becomes

 dN  ∂
I = = ∫ηρdV + CS∫ηρU rel ⋅ dA
 dt  ∂t CV
(4.47)

While this equation is equally applicable to a control volume that is at rest, it is cumbersome to
carry the subscript “rel” on U. Therefore we shall only use the last equation to deal with
problems in which the control volume is actually moving.

4.3.3 Conservation of mass for flow through a control volume

The system form of the equation for this is equation (4.3) where the interaction I is zero. In this
case the extensive property N in equation (4.37) is the mass m and the specific property η is
simply the number 1(=m/m). Equation (4.37) becomes

 dm   ∂m 
0= =  + m& out − m& in (4.48)
 dt   ∂t  CV
which can also be written

 ∂m 
  = m& in − m& out . (4.49)
 ∂t  CV

The latter form of the equation is easily remembered since it makes the common sense statement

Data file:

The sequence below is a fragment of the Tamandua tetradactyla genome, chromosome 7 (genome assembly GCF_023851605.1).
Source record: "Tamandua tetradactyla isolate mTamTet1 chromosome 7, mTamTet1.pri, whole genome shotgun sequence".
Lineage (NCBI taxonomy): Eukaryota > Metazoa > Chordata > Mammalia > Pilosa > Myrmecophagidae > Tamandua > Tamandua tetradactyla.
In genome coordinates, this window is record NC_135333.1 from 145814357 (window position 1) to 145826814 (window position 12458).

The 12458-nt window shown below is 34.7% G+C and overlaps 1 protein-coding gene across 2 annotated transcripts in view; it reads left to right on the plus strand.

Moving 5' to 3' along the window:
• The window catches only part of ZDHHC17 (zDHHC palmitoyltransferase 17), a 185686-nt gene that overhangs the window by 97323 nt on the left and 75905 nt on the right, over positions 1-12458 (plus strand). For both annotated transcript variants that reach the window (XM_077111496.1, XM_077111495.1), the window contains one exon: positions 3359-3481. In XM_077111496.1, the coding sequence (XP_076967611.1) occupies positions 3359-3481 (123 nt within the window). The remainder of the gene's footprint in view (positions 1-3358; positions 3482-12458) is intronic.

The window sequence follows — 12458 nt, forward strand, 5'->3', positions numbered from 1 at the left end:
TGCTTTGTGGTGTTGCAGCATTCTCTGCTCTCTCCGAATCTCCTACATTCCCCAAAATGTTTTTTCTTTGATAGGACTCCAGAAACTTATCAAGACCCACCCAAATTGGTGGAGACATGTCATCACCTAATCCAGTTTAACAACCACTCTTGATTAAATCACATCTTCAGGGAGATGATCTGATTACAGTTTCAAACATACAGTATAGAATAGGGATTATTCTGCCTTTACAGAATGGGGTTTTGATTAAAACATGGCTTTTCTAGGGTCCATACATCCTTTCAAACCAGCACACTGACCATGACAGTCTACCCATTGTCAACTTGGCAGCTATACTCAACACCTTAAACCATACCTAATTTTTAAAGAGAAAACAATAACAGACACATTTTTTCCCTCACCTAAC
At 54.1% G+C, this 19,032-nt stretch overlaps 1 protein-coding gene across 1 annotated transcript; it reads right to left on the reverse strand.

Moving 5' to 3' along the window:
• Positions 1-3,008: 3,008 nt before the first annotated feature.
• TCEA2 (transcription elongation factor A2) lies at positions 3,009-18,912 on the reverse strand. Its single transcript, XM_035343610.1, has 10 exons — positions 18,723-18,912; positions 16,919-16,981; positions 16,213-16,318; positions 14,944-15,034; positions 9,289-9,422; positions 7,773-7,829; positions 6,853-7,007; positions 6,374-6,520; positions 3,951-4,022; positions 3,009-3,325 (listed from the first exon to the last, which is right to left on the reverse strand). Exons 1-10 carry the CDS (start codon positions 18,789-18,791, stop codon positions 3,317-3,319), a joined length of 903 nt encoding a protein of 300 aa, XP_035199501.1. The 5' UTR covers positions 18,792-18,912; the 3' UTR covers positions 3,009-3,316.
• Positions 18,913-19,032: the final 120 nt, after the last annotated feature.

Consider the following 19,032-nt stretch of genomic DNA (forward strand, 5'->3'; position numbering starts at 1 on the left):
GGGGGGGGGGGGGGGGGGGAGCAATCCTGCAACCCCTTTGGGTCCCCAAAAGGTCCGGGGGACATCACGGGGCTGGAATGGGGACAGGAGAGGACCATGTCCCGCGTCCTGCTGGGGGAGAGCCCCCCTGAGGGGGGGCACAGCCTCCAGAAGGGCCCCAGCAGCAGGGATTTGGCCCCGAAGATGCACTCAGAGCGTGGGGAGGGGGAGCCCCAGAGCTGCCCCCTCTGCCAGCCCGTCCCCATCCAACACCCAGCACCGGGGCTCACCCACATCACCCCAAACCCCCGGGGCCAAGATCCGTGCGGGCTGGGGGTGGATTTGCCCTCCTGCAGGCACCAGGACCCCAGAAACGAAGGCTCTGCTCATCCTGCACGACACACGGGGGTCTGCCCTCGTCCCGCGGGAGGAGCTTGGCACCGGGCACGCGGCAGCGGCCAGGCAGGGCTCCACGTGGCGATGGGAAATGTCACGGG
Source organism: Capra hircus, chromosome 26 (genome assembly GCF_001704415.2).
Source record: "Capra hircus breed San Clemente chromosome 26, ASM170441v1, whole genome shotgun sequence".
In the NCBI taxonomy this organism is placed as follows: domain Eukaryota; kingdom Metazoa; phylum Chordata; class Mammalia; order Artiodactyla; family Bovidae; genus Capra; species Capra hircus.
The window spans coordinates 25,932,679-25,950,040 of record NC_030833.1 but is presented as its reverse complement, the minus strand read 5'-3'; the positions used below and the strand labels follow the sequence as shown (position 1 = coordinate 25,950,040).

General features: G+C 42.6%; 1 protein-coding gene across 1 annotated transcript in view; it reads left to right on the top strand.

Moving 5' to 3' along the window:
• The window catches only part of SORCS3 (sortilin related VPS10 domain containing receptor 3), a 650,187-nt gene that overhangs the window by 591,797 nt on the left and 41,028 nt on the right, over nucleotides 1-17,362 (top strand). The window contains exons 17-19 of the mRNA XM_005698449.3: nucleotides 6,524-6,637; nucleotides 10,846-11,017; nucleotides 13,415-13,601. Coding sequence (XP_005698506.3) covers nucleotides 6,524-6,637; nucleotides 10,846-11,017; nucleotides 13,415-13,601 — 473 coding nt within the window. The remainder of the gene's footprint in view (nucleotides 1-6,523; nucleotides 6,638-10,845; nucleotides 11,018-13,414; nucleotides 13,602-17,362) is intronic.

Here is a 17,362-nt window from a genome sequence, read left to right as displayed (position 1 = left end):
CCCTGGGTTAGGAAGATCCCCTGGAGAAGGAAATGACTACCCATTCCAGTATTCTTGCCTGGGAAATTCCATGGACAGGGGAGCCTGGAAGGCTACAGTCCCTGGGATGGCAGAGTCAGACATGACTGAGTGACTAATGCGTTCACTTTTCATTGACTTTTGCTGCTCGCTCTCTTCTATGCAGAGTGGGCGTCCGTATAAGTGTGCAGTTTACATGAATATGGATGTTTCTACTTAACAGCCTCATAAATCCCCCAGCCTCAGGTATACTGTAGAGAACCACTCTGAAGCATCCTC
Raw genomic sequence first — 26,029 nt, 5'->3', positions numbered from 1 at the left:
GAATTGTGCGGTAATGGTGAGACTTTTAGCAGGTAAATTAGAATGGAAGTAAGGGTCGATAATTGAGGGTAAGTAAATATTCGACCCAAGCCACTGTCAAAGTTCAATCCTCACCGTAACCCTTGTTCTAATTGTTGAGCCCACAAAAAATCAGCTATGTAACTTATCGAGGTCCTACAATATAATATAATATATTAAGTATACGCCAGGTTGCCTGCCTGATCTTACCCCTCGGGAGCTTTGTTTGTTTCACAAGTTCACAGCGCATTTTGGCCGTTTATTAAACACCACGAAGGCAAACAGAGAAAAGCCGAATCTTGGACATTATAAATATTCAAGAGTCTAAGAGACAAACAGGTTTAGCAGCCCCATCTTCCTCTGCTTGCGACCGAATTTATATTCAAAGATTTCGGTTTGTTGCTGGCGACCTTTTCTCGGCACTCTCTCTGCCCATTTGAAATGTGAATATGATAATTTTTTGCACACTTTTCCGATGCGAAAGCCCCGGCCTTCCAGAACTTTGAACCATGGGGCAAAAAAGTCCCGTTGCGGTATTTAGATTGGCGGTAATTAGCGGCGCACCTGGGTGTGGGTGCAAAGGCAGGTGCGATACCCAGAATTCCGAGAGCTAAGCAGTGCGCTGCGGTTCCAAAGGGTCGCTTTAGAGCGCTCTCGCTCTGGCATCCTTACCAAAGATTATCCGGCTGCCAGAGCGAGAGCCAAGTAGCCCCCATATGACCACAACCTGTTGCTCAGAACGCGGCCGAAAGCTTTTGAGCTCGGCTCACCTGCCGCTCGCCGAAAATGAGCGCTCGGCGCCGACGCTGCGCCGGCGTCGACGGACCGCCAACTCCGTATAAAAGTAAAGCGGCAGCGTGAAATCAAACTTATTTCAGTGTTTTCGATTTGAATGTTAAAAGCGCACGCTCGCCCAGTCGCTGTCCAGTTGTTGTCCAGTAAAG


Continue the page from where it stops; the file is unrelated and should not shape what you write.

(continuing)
that the rate of increase of mass within the CV is the net rate at which mass is coming into the
CV.

An alternative integral form of equation (4.48) can be obtained by putting N = m and η = 1 in


equation (4.45). Thus
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 dm  ∂
0= = ∫ ρdV + CS∫ ρU ⋅ dA
 dt  ∂t CV
(4.50)

Equation (4.48) or (4.50) are alternative ways of expressing the conservation of mass for the
flow through a control volume. They are called the equation of continuity.

The second integral on the right of (4.50) is the net mass outflow rate through the entire control
surface. When the integral is taken over a particular section of area A, it represents the mass flow
rate through that area and is denoted by m& .

m& = ∫ ρU ⋅ dA (4.51)
A

Equations (4.48) and (4.50) are in a general form in which the flow may be steady or unsteady
and the velocity and density may vary with position. In the following we consider particular
cases where simplifications can be made.

Steady flow

If the flow is steady, then by definition, there is no time dependence ( ∂ / ∂t ≡ 0 ) so that equations